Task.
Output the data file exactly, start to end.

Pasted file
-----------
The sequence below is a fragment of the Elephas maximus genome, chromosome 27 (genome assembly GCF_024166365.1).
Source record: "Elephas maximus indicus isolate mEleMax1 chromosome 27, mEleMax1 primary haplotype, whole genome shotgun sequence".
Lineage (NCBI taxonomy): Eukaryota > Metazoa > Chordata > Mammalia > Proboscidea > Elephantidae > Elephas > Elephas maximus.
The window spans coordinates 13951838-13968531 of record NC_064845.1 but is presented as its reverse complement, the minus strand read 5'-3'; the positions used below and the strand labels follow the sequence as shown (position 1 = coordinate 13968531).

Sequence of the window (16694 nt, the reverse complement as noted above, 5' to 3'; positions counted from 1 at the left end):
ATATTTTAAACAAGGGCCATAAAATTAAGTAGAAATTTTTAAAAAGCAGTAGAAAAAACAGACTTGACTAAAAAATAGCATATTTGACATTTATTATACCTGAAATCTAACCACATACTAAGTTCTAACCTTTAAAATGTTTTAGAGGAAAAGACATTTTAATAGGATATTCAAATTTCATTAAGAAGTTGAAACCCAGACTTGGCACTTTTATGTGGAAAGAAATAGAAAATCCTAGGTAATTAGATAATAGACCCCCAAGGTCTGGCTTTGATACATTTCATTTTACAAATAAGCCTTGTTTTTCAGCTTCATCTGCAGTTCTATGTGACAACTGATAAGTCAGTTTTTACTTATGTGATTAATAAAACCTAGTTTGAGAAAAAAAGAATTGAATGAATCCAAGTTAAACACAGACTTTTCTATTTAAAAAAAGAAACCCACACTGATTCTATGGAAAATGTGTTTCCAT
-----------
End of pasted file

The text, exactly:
The sequence below is a fragment of the Elephas maximus genome, chromosome 27 (genome assembly GCF_024166365.1).
Source record: "Elephas maximus indicus isolate mEleMax1 chromosome 27, mEleMax1 primary haplotype, whole genome shotgun sequence".
Lineage (NCBI taxonomy): Eukaryota > Metazoa > Chordata > Mammalia > Proboscidea > Elephantidae > Elephas > Elephas maximus.
The window spans coordinates 13951838-13968531 of record NC_064845.1 but is presented as its reverse complement, the minus strand read 5'-3'; the positions used below and the strand labels follow the sequence as shown (position 1 = coordinate 13968531).

Sequence of the window (16694 nt, the reverse complement as noted above, 5' to 3'; positions counted from 1 at the left end):
ATATTTTAAACAAGGGCCATAAAATTAAGTAGAAATTTTTAAAAAGCAGTAGAAAAAACAGACTTGACTAAAAAATAGCATATTTGACATTTATTATACCTGAAATCTAACCACATACTAAGTTCTAACCTTTAAAATGTTTTAGAGGAAAAGACATTTTAATAGGATATTCAAATTTCATTAAGAAGTTGAAACCCAGACTTGGCACTTTTATGTGGAAAGAAATAGAAAATCCTAGGTAATTAGATAATAGACCCCCAAGGTCTGGCTTTGATACATTTCATTTTACAAATAAGCCTTGTTTTTCAGCTTCATCTGCAGTTCTATGTGACAACTGATAAGTCAGTTTTTACTTATGTGATTAATAAAACCTAGTTTGAGAAAAAAAGAATTGAATGAATCCAAGTTAAACACAGACTTTTCTATTTAAAAAAAGAAACCCACACTGATTCTATGGAAAATGTGTTTCCAT